The commander of a US aircraft carrier that has been hit by a major outbreak of coronavirus has been relieved of command for showing “poor judgment” days after writing a memo warning Navy leadership that decisive action was needed to save the lives of the ship’s crew, acting Secretary of the Navy Thomas Modly announced on Thursday.
“Today at my direction the commanding officer of the USS Theodore Roosevelt, Captain Brett Crozier, was relieved of command by carrier strike group commander Rear Admiral Stewart Baker,” Modly said during a Pentagon press briefing.
Modly told reporters that Crozier was removed for showing “extremely poor judgment” and creating a “firestorm” by too widely disseminating the memo detailing his concerns, copying some 20 to 30 people.
He said Crozier was not removed because of any evidence suggesting he leaked the memo to the press, but rather for allowing “the complexity of his challenge with the Covid breakout on the ship to overwhelm his ability to act professionally when acting professionally was what was needed the most at the time.”
“I have no information nor am I trying to suggest that he leaked the information. It was published in the San Francisco Chronicle. It all came as a big surprise to all of us that it was in the paper, and that’s the first time I had seen it,” he added.
The information in question was contained in a memo written by Crozier earlier this week to the Navy’s Pacific Fleet.
Modly called Crozier’s note “a blast-out email to everyone he knows.”
“We are not at war. Sailors do not need to die. If we do not act now, we are failing to properly take care of our most trusted asset — our Sailors,” it read, three US defense officials confirmed to CNN.
Modly said Crozier was relieved because he went outside the chain of command and sent his memo over an unsecured system, adding to the chances it could be leaked.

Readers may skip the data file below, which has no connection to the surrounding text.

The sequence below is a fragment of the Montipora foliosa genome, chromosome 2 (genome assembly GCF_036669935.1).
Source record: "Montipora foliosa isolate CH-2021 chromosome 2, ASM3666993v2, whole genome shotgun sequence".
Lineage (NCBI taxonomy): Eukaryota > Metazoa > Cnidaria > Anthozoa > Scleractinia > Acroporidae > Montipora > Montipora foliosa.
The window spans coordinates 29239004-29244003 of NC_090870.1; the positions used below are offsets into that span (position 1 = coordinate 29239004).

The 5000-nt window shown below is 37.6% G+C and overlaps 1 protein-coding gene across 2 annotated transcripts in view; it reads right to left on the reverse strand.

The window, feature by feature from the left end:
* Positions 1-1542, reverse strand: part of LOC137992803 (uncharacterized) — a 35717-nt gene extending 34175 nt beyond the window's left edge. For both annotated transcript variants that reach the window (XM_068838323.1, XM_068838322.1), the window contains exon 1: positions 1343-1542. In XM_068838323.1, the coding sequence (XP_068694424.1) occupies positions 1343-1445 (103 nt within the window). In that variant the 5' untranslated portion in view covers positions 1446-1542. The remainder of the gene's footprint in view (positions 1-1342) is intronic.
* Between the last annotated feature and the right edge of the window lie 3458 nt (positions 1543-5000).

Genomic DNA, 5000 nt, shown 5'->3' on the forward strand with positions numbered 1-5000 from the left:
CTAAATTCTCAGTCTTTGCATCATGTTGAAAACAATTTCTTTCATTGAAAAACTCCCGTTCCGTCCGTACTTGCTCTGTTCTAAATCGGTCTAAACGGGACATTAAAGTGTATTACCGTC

“He sent it out pretty broadly, and in sending it out broadly he did not take care to ensure that it couldn’t be leaked, and that’s part of his responsibility, in my opinion,” Modly said.
“I have received absolutely no pressure. I have had no communication with the White House about this,” he added. “I did, when I was arriving closer to this determination yesterday, I called Secretary Esper and told him that this was the direction I was heading and he told me he would support my decision whatever that might be.”
Top Democrats on the House Armed Services Committee slammed the move in a statement Thursday.
“While Captain Crozier clearly went outside the chain of command, his dismissal at this critical moment – as the Sailors aboard the U.S.S. Theodore Roosevelt are confronted with the COVID-19 pandemic – is a destabilizing move that will likely put our service members at greater risk and jeopardize our fleet’s readiness,” they said.
“The COVID pandemic presents a set of new challenges and there is much we still do not know. Captain Crozier was justifiably concerned about the health and safety of his crew, but he did not handle the immense pressure appropriately. However, relieving him of his command is an overreaction,” the lawmakers added.
Modly on Thursday acknowledged Crozier’s popularity among the aircraft carrier’s crew.
“I am entirely convinced that your Commanding Officer loves you, and that he had you at the center of his heart and mind in every decision that he has made. I also know that you have great affection, and love, for him as well,” he said.